It’s time for a revolution

I want to start a revolution. I believe the time has come for citizens to rise up and demand more. It’s time for a better quality of life – for the people, by the people. This revolution will give rise to greater satisfaction for everyone and create fortunes for those in its vanguard. 

Before someone tips off the authorities, let me clarify. I’m not talking about a political movement but a radical change nonetheless. We need a seismic shift in customer service standards and I am prepared to lead the charge. Like most aspects of life in Nigeria, poor customer service is accepted as something to be borne stoically with very little complaint. Occasionally, this simmering pot of silent suffering boils over into the shouting you hear at airline counters and in banking halls all over the country. However, most of the time there is an eerie silence that makes you wonder if you’re the only one to notice the slights, inconveniences and blatant disregard for your patronage. In other developing countries, like South Africa and Jamaica, standards are much higher but there are still pockets of resistance that blight the customer experience, especially when the customers are from the lower classes and lacking in influence.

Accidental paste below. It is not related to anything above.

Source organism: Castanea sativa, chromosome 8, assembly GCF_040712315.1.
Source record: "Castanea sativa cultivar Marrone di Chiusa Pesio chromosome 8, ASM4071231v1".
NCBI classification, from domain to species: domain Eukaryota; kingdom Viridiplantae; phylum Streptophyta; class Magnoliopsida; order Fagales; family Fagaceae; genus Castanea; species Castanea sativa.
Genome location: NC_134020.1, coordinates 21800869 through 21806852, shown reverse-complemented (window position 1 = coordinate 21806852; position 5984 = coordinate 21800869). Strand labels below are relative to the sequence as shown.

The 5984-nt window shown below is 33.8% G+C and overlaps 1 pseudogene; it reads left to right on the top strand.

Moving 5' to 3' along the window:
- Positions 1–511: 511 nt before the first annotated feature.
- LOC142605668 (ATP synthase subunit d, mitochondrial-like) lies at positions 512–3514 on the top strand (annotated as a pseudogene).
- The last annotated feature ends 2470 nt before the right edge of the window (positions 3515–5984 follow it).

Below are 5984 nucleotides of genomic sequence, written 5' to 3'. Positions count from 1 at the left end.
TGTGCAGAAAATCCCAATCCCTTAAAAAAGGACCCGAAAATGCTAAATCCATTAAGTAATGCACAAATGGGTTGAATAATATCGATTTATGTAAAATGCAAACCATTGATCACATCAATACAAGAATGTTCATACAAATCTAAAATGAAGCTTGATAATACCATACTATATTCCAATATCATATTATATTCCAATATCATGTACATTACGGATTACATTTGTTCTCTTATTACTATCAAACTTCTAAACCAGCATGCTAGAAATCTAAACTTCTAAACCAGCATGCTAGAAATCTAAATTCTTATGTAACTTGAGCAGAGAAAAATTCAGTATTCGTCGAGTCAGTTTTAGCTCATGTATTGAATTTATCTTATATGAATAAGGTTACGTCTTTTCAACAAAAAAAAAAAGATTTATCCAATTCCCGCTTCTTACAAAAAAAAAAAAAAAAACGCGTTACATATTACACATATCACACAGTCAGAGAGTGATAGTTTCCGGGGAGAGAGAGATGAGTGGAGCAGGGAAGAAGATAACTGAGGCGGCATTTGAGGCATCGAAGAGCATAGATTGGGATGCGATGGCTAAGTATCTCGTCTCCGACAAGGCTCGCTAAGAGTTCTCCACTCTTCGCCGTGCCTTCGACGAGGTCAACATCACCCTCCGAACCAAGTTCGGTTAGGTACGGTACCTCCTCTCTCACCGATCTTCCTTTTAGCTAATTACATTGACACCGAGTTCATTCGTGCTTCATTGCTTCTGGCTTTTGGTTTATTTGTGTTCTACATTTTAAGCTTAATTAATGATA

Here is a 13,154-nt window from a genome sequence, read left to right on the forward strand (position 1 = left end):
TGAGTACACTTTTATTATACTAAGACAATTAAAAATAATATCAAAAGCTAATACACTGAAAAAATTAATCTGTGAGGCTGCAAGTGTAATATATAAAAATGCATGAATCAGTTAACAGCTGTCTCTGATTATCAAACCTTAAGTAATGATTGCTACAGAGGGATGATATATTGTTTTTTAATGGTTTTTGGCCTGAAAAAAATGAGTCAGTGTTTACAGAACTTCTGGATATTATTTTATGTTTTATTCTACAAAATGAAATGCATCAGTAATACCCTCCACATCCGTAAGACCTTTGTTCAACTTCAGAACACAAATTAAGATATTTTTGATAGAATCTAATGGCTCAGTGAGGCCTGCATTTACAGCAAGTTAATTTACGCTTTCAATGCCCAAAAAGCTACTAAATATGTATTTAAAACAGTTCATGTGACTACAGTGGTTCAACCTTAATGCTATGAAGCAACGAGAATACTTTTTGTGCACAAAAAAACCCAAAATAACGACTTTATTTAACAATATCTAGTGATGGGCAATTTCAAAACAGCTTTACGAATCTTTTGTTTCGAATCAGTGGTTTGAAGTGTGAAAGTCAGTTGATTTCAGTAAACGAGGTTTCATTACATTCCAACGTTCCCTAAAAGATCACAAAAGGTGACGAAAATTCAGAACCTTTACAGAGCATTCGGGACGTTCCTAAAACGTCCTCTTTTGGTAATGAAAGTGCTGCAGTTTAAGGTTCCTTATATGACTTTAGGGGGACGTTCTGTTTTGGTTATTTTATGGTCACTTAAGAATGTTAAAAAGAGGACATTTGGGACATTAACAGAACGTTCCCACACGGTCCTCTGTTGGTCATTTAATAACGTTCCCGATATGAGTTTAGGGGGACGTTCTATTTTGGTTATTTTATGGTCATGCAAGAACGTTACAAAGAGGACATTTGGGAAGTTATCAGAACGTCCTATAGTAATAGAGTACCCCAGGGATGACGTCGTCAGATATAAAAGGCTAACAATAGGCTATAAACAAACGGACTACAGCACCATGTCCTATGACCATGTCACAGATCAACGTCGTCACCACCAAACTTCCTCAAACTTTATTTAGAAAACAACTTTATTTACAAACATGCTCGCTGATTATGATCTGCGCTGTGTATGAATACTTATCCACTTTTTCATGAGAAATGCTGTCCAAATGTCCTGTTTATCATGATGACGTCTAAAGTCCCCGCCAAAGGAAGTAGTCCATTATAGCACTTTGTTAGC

If you’ve been following this blog, you will know that I like to highlight challenging situations; not by way of complaint, but by proferring solutions or suggesting a way forward. Therefore, it will come as no surprise that I decided to write a book about how businesses can offer a much better customer service experience – and profit massively from it. The More3 Formula offers budding entrepreneurs and established business owners a tried and tested method of improving their products and services, delighting their customers and reaping the rich rewards that come from offering what I call ‘superior customer service’. Over the coming months, I will be spreading this gospel across Nigeria, the Caribbean, US and UK.